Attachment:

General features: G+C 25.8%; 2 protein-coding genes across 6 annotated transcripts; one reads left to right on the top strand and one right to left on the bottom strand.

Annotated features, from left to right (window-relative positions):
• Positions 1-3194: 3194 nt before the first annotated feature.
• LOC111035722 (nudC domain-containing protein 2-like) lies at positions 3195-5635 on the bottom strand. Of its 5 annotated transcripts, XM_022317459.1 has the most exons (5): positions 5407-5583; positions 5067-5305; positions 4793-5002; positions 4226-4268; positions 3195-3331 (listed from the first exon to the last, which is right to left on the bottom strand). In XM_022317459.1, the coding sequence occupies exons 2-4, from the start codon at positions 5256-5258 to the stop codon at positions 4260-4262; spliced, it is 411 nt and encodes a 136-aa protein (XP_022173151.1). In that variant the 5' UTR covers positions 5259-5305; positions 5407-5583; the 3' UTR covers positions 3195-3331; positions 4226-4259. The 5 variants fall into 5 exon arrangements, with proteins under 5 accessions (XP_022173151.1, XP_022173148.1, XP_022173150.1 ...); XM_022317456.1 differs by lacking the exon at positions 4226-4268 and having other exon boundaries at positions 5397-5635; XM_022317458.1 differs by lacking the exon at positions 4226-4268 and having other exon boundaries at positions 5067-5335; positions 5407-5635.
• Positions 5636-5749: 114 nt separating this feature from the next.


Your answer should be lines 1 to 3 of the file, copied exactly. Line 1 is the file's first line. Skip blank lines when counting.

General features: G+C 25.8%; 2 protein-coding genes across 6 annotated transcripts; one reads left to right on the top strand and one right to left on the bottom strand.

Annotated features, from left to right (window-relative positions):
• Positions 1-3194: 3194 nt before the first annotated feature.